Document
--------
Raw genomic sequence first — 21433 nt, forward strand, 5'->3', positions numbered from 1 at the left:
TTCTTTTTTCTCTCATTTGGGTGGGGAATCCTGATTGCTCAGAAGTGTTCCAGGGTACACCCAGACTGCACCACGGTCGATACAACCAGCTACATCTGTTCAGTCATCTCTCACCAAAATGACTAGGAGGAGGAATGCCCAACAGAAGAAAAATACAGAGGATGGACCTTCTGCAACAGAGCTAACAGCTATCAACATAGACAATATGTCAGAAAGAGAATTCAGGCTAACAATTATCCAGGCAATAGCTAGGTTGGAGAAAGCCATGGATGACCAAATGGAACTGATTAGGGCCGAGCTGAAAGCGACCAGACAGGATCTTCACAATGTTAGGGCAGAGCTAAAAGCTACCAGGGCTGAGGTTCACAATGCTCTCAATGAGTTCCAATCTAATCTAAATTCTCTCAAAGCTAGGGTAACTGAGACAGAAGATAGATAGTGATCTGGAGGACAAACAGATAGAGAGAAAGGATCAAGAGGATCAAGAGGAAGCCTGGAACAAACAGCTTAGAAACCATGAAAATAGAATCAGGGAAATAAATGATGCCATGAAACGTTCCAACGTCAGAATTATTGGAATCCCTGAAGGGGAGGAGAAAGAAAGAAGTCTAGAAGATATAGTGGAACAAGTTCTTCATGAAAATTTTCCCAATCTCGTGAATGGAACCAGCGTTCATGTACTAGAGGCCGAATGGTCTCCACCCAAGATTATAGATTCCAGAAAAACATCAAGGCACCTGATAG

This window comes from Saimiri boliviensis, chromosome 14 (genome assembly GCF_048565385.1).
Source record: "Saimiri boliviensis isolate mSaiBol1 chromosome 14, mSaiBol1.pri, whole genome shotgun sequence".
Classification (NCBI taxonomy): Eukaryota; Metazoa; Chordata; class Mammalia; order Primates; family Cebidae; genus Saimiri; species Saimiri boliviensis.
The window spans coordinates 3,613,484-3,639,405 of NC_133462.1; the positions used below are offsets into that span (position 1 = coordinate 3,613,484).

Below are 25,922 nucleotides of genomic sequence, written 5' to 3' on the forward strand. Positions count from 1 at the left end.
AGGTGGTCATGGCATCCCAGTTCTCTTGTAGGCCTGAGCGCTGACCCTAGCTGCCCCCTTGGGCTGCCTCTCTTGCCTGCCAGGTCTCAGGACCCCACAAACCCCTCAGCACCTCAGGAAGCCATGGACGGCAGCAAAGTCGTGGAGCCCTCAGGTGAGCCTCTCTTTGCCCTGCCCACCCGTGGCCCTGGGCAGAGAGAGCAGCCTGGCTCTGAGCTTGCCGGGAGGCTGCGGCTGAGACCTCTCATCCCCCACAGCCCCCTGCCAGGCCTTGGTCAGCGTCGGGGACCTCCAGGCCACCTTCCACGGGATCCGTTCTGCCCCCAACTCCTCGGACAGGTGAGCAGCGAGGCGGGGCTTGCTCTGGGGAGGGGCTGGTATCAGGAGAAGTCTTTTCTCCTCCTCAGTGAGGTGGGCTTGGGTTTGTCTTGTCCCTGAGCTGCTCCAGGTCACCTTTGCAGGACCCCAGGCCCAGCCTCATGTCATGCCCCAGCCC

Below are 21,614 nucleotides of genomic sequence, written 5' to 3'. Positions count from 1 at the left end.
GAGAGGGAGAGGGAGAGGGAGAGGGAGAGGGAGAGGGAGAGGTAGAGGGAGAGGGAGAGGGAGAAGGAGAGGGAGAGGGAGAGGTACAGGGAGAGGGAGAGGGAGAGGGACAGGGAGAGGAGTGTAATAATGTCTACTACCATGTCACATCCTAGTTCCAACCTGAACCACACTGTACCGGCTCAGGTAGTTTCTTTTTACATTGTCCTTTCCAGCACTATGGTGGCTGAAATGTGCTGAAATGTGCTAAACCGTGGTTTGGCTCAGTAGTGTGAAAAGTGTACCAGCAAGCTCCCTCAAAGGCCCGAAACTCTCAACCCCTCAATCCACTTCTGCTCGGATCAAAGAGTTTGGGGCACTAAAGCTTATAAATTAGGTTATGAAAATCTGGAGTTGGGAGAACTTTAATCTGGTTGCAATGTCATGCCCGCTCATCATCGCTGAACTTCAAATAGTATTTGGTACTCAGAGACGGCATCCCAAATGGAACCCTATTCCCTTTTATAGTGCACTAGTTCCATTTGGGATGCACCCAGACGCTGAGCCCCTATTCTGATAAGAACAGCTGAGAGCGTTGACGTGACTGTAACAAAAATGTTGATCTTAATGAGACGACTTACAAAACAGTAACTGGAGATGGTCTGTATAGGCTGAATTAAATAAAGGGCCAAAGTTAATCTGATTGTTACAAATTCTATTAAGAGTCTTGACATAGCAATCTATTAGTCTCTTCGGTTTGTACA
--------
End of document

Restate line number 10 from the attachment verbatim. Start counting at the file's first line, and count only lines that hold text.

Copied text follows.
GAGAGGGAGAGGGAGAGGGAGAGGGAGAGGGAGAGGGAGAGGTAGAGGGAGAGGGAGAGGGAGAAGGAGAGGGAGAGGGAGAGGTACAGGGAGAGGGAGAGGGAGAGGGACAGGGAGAGGAGTGTAATAATGTCTACTACCATGTCACATCCTAGTTCCAACCTGAACCACACTGTACCGGCTCAGGTAGTTTCTTTTTACATTGTCCTTTCCAGCACTATGGTGGCTGAAATGTGCTGAAATGTGCTAAACCGTGGTTTGGCTCAGTAGTGTGAAAAGTGTACCAGCAAGCTCCCTCAAAGGCCCGAAACTCTCAACCCCTCAATCCACTTCTGCTCGGATCAAAGAGTTTGGGGCACTAAAGCTTATAAATTAGGTTATGAAAATCTGGAGTTGGGAGAACTTTAATCTGGTTGCAATGTCATGCCCGCTCATCATCGCTGAACTTCAAATAGTATTTGGTACTCAGAGACGGCATCCCAAATGGAACCCTATTCCCTTTTATAGTGCACTAGTTCCATTTGGGATGCACCCAGACGCTGAGCCCCTATTCTGATAAGAACAGCTGAGAGCGTTGACGTGACTGTAACAAAAATGTTGATCTTAATGAGACGACTTACAAAACAGTAACTGGAGATGGTCTGTATAGGCTGAATTAAATAAAGGGCCAAAGTTAATCTGATTGTTACAAATTCTATTAAGAGTCTTGACATAGCAATCTATTAGTCTCTTCGGTTTGTACA